An example of the other side of the story is that there were no other people on the train.  What numbers were mentioned in the story? 10? 15? More than a dozen ?  Maybe the real number is zero.  Perhaps a few women, all of whom are conditioned that only men, even those with families, do the brave sorts of things such a risk their life to help a stranger in return for a perhaps a few words of thanks.  Other examples of the the other side of the story include that the man attacked her in a few seconds and left the train promptly or that her pimp beat her up near the train, so she boarded without a ticket to escape and came up with the idea for fat cash from a lawsuit against a corporation.  The readers assume the woman is telling the truth that a stranger beat her up for little reason even though the article is careful to cite the details along with phrases such as "A woman says she was ..." and "the woman claims ..." "According to the woman ..."  It may not have even been a real story.  If the victim were a man, we probably would never have read about it due to its lack of newsworthiness.

That said, I'll side with the woman's story and say that I would probably "step up" in such a situation.  If I'm on a plane with terrorists, there is no way I'm crying in my seat while the machine goes down.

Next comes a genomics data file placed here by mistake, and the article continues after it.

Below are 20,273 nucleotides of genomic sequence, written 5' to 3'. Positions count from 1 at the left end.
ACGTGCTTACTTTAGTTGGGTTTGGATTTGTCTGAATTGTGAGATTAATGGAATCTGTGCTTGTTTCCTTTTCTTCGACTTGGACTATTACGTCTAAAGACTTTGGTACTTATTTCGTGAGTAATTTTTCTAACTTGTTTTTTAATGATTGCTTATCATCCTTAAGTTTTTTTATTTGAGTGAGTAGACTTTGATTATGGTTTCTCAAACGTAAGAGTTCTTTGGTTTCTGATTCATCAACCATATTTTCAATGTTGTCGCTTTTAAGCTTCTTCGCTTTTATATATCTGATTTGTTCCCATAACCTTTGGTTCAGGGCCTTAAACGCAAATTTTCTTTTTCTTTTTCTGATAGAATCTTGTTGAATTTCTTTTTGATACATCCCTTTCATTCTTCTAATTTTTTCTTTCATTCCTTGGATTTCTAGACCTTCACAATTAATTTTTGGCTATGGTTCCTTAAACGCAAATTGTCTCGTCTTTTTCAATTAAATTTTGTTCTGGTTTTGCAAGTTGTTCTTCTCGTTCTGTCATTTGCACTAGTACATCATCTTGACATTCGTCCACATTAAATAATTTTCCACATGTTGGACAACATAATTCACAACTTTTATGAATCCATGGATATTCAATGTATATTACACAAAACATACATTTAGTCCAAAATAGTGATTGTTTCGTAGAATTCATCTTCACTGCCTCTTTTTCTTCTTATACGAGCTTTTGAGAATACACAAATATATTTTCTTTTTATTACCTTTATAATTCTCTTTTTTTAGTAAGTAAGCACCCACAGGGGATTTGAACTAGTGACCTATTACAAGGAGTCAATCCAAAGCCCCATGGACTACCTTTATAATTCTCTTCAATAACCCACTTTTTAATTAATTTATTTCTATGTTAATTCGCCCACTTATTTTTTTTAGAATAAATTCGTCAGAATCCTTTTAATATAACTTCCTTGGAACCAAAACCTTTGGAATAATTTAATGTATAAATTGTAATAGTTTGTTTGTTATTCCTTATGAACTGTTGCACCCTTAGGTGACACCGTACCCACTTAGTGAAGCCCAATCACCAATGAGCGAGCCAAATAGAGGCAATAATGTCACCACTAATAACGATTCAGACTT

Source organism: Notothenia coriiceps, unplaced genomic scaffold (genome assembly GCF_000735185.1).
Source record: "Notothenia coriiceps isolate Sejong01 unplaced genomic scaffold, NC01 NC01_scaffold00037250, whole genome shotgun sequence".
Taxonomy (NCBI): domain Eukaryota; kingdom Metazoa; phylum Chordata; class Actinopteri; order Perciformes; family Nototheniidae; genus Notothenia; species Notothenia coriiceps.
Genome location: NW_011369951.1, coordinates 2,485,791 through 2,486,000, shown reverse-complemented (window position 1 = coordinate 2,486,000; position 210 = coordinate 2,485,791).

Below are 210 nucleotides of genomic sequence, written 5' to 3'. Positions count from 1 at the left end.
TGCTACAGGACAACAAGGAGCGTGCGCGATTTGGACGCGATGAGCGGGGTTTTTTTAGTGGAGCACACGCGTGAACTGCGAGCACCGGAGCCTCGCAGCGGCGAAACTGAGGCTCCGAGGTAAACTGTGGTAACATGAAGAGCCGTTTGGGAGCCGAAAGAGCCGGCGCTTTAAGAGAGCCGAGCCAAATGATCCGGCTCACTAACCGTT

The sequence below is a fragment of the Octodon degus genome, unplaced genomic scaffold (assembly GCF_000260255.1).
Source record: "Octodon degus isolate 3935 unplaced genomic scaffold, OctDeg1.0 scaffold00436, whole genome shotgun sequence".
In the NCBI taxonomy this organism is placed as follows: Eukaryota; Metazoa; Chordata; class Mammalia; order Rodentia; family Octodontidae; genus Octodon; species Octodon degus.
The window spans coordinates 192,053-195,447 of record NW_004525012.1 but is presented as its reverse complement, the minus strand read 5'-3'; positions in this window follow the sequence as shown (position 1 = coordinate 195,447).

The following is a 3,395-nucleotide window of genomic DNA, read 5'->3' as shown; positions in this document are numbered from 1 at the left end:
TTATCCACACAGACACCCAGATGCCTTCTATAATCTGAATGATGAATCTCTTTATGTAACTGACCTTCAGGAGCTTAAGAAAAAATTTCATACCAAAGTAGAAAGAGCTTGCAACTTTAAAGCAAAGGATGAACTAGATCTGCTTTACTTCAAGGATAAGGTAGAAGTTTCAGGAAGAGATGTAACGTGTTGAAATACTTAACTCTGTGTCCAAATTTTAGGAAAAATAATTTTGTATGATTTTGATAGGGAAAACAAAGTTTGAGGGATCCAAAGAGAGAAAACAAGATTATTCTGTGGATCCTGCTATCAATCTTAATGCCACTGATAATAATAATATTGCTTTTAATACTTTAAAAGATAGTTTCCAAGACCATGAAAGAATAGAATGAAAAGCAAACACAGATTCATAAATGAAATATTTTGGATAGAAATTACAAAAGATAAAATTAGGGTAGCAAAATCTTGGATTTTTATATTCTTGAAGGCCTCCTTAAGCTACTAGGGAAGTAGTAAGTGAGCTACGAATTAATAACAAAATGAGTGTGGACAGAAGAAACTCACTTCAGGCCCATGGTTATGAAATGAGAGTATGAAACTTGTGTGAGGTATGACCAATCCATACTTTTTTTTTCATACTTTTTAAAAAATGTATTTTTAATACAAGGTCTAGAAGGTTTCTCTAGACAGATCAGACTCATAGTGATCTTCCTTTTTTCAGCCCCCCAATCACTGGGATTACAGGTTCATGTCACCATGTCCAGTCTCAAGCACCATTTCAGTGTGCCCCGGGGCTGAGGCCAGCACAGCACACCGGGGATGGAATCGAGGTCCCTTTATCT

'm


 
« Last Edit: January 13, 2008, 03:42:53 AM by Gints Klimanis »
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Offline Patrick Campbell

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Re: Your on your own
« Reply #14 on: January 13, 2008, 08:58:48 AM »
Aloha, sir  :)

I had the misforune to drive a cab for about a year here in Columbus GA. One early morning in the bar district on Broadway I was waiting for the bars to close down so I could cart some fares bact to post (Ft Benning) when from one of the bar outsides comes a commotion involving one person against several. Words were exchanged and they moved towards the mall that lined the center of the two roads that ran next to all of the bars. I noticed and could see they were heated as they moved opposite of where I was parked. Sudden;y the noise got louder and I realized they were fighting. It was five against one and when I got my eyes on them I noticed the one one the ground getting his asp stomped by all of them. I didn't know him the others or the situation but I assure you thet the next thing I noticed I had ran froim my cab leaving the cab door open, dropped my cell phone and was suddenly in the middle of them all. Somehow, allthough I can't recall how, I had cleared the assialants off of the grounded victim and was shielding him from their assaults. By the time I was ready to get my share of their assault, bouncers from several other bars ran out to assist and quell the violence. The kid on the ground was beat up pretty good in just the few seconds he received the pummelling.